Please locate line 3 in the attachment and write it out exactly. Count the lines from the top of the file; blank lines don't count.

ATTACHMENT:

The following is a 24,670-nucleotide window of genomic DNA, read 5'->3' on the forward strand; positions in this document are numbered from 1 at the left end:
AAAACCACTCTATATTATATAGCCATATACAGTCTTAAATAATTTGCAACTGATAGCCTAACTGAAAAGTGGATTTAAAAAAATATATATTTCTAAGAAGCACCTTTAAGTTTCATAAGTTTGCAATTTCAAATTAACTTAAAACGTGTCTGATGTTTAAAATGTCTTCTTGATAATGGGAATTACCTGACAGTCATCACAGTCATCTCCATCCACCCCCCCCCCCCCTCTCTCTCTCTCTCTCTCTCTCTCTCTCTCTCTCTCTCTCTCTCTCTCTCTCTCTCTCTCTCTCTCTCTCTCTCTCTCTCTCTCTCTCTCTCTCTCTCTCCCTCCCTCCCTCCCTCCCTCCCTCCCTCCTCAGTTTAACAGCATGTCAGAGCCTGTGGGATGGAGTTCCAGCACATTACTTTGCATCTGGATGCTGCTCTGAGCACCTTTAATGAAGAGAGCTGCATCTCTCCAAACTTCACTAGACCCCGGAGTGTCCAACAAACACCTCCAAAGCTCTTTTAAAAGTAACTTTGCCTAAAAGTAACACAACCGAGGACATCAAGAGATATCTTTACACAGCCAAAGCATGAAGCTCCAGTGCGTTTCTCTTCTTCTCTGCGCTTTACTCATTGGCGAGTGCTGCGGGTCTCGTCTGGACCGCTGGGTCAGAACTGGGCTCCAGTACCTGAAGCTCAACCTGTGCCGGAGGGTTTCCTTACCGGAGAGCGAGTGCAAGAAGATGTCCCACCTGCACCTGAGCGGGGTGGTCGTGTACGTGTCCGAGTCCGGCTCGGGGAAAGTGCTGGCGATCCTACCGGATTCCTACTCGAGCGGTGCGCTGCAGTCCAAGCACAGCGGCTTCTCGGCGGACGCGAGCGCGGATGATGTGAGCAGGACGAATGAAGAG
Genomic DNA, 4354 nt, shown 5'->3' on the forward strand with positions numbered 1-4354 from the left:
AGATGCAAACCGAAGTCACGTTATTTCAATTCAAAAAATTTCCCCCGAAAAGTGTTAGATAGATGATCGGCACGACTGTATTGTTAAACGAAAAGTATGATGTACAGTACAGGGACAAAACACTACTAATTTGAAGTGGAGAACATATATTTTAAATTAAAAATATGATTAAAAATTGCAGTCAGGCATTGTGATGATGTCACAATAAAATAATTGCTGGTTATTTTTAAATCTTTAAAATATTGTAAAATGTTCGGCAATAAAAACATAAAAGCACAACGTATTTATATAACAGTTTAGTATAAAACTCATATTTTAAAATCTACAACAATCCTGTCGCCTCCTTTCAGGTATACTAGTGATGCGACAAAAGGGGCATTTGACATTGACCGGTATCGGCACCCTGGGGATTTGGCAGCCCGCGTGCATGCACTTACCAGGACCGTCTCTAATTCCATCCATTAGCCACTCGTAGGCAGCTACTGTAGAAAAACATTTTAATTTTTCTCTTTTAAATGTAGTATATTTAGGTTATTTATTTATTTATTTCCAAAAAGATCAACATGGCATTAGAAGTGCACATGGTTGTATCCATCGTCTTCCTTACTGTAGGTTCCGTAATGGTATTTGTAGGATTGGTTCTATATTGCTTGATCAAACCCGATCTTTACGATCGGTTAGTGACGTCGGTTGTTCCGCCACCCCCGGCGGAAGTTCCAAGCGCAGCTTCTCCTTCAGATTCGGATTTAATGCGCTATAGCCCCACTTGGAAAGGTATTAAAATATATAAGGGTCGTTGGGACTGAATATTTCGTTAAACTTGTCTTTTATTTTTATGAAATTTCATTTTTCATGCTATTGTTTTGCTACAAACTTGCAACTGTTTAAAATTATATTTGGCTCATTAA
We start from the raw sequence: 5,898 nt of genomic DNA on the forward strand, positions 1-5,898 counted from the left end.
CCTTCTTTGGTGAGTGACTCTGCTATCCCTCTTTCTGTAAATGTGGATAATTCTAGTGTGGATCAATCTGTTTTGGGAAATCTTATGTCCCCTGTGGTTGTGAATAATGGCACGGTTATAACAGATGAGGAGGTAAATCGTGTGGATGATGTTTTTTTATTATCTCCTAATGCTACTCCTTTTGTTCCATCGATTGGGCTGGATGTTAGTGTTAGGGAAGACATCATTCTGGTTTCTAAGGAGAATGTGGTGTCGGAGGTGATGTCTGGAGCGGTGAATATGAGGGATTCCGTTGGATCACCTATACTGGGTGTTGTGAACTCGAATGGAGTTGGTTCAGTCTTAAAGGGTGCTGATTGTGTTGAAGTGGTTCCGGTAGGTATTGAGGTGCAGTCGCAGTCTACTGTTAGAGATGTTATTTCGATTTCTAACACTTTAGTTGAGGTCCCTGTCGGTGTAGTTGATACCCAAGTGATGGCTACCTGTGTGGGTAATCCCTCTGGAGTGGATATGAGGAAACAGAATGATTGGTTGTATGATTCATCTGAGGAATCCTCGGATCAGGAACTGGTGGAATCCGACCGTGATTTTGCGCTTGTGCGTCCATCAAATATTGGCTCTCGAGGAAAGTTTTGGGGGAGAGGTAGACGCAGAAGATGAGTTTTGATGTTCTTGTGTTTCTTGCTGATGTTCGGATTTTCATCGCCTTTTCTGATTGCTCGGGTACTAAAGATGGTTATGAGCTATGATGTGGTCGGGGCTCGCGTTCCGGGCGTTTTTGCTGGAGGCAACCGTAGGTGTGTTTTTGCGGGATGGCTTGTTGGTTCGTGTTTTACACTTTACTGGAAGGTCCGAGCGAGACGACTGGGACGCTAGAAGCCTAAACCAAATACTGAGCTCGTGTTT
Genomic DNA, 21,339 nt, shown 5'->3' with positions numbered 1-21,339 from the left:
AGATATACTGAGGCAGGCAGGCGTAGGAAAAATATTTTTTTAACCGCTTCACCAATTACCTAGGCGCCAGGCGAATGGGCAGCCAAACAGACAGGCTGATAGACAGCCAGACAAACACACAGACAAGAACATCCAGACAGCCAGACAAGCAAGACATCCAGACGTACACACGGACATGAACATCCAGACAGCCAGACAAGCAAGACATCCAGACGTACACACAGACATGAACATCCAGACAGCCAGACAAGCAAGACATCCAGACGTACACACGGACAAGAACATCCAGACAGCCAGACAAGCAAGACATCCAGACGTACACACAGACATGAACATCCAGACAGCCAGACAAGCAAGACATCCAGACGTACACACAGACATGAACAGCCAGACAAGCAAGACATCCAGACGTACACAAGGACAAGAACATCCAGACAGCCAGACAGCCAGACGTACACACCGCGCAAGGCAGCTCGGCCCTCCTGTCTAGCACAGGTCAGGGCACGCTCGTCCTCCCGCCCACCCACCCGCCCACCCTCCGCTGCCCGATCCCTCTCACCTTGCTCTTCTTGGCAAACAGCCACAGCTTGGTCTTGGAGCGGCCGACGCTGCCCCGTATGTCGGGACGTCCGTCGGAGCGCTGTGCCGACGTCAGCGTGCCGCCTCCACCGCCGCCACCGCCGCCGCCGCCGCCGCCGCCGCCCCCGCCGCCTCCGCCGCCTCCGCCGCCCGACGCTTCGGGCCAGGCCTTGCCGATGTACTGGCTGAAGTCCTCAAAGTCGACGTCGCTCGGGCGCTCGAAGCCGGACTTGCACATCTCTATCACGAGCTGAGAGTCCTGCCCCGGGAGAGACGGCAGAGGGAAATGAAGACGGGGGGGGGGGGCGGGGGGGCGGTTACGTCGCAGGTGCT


Genomic DNA, 4354 nt, shown 5'->3' on the forward strand with positions numbered 1-4354 from the left: